Killing plots- now that’s a different story. I do hunt over killing plots and therefore attack them from a whole different angle. Killing plots need to be tiny, easily accessible to the deer, and near bedding areas. There are the spots where a buck will feel comfortable feeding during daylight. Once a good location for a killing plot has been located, one crucial thing is left for decision- how to hunt it? On this particular outing I made two killing plots. One I’ll hunt from a giant, thick pine tree, and other from a brushed in ground blind.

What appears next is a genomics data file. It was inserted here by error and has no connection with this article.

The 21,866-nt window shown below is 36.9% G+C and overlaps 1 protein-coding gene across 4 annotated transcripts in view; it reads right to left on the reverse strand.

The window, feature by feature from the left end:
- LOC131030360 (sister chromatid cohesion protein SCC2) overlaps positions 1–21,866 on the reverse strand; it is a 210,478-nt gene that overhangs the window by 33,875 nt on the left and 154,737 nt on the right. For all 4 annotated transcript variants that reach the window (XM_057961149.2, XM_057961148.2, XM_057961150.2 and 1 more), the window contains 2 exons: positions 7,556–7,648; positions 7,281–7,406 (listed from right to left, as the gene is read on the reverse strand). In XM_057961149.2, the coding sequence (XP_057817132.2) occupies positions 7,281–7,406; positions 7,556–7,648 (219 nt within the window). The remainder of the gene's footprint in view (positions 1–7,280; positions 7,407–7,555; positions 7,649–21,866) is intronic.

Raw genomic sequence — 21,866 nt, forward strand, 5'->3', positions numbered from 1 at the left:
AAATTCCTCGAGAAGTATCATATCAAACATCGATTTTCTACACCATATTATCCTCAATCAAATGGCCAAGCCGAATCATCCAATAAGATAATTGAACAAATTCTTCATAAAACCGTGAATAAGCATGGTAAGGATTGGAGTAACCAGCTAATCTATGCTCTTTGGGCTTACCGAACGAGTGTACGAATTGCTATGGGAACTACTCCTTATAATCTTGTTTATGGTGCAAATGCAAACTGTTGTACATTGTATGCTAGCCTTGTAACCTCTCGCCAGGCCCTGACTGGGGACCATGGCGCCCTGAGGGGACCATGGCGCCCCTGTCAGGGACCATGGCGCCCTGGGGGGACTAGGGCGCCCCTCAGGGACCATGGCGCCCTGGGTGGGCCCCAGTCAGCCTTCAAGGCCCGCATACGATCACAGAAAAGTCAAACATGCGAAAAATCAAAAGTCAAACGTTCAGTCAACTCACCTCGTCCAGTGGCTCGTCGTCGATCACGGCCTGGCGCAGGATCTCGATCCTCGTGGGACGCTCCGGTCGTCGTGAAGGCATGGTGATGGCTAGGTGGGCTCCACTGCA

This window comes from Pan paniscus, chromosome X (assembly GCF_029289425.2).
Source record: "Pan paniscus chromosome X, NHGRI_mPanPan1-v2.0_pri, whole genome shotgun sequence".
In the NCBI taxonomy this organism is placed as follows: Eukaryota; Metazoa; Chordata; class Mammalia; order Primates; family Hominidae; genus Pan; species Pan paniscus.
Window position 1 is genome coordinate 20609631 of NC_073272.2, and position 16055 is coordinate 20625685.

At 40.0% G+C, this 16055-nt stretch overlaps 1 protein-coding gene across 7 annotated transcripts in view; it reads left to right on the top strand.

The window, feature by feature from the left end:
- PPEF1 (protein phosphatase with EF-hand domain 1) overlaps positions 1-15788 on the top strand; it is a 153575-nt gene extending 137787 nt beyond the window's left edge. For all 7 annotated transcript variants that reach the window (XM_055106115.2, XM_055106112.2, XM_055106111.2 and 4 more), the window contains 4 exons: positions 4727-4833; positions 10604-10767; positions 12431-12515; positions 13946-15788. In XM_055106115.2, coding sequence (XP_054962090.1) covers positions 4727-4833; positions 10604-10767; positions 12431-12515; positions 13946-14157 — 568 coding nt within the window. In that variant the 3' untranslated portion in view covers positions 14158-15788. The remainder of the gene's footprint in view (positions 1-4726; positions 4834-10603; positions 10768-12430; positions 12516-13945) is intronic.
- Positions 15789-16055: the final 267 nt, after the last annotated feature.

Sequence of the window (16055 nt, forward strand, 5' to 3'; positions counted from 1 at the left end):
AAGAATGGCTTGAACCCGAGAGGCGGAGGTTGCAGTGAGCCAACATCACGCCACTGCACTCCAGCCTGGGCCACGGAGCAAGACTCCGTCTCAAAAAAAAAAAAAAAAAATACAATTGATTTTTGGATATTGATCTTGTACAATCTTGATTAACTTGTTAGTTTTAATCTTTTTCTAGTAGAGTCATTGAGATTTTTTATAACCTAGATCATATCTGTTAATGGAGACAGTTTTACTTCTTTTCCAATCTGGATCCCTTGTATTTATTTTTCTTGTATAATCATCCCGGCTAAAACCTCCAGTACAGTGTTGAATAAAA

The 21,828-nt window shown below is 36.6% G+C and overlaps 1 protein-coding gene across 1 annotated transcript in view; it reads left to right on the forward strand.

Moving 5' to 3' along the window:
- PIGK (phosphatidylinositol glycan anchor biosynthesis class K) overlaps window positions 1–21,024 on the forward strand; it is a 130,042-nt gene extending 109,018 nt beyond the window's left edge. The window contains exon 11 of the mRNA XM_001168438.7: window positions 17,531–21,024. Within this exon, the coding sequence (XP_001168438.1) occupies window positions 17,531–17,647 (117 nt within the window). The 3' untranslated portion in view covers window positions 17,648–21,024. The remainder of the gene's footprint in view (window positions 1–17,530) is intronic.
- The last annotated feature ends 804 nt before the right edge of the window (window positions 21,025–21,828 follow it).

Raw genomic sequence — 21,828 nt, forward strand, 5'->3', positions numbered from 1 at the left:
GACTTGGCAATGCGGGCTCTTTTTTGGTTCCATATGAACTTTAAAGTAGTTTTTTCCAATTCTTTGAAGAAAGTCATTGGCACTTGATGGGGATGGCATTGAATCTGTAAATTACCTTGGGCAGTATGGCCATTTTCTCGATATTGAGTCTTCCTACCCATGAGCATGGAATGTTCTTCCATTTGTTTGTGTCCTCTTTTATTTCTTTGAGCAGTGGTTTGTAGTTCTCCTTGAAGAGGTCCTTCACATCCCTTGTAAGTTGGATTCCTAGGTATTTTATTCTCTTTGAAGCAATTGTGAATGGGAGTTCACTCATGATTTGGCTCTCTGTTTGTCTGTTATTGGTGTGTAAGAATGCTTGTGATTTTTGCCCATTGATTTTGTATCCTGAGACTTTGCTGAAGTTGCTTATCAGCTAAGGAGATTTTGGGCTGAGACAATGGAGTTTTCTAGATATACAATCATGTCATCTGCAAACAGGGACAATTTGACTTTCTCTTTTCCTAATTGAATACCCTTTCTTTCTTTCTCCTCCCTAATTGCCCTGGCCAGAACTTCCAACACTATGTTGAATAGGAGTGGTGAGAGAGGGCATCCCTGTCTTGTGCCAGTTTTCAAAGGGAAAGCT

The first step in the construction of my killing plots required a chainsaw. I parked as close as I could, then grabbed my cutting gear, saw, and extra mixed gas for the hike back in. In this case I only had to walk back in about a half mile. But… while wearing chainsaw chaps and a large safety helmet, plus the saw and gas, it felt like a lot longer hike. When cutting in the summer months I try to be very liberal and cut anything I think could be a problem. Mother Nature has a funny way of making July cuts look like they never happened come October. I cut wide access trails for me as well as entrance and exit routes for the deer. From past experiences I know the deer will use my trails as well so I made note of a few alternate routes if necessary. I also cleared out any overhanging branches, dead brush, bushes, etc… that could get in the way of my plot. Overall I cut a lot with the chainsaw!